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Aborting a neurosurgical procedure: analyzing the decision factors, with endoscopic third ventriculostomy as a model

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ARTICLE DOWNLOAD

Aborting a neurosurgical procedure: analyzing the decision factors, with endoscopic third ventriculostomy as a model

10$

Jonathan Roth & Shlomi Constantini 

Abstract

Aborting a neurosurgical procedure is a situation in which the surgeon modifies the original surgical plan and decides to stop a procedure without achieving the pre-operative goal. While adhering to predefined goals is important, intra-operative judgment, especially in terms of adjusting the risk/benefit ratio in response to real-time data, may change the balance and lead, in selective scenarios, to aborting of a procedure. The literature regarding aborting a surgical procedure is sparse, with no objective guidelines on when, and how, to make such a decision. Defining “when to abort” is difficult and is influenced by many factors, including unexpected intraoperative findings, the surgeon’s surgical experience and perspective, and the patient and family perspective. Aborting a procedure is a decision that must be ultimately determined by the surgical findings and the individual treatment alternatives. The aim of this paper is to discuss the condition of aborting a neurosurgical procedure, using the relatively common endoscopic third ventriculostomy (ETV) as a model procedure prototype.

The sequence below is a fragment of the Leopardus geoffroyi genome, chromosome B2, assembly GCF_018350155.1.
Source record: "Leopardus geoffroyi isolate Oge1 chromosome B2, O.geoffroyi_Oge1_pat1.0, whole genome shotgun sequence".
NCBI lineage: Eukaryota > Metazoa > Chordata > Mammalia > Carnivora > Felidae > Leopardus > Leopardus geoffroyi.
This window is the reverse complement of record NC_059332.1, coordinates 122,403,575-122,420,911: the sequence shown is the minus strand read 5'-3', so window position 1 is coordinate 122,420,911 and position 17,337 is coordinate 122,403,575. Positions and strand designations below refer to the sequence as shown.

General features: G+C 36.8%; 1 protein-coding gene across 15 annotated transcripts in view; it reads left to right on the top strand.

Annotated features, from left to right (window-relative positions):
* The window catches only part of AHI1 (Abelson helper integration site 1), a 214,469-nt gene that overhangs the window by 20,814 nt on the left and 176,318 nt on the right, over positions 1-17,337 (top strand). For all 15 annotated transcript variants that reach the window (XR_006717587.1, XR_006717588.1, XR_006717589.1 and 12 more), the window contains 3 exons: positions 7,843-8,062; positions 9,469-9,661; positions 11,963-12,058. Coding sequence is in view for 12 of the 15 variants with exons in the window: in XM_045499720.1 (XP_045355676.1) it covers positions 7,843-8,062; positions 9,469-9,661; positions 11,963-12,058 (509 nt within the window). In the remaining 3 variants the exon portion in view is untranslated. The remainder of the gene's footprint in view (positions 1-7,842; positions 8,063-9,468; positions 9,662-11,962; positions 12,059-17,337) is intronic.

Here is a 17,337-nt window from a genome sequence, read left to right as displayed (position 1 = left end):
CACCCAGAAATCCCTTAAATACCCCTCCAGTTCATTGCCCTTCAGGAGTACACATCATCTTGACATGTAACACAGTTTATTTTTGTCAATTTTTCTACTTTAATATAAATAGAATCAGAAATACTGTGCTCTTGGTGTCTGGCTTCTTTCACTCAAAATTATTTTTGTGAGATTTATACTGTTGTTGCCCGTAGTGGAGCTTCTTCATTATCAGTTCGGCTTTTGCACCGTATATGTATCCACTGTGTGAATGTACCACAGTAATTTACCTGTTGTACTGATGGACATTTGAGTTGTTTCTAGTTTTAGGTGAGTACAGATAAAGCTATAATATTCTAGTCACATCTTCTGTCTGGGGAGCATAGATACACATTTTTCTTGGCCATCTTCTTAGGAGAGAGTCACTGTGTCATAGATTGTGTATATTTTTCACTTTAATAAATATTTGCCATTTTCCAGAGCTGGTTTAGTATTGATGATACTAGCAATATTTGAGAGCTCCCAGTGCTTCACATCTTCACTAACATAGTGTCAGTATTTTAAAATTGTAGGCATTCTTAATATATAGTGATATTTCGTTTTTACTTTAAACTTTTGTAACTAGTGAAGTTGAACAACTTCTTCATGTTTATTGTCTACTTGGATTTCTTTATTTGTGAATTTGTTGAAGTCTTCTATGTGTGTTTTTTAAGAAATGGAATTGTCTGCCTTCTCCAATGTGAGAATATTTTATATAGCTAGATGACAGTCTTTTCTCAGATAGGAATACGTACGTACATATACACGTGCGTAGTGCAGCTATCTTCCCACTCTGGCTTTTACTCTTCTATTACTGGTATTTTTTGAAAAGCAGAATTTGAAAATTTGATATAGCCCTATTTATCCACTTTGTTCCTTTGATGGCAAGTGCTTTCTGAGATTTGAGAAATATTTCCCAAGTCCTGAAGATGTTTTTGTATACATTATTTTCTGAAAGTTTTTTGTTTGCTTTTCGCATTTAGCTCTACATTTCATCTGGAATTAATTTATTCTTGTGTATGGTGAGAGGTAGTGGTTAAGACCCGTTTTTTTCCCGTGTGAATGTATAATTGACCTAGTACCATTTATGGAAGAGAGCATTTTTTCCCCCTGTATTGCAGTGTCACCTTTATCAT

Only units of this product remain
Year 2020
Language English
Format PDF
DOI 10.1007/s00381-020-04562-1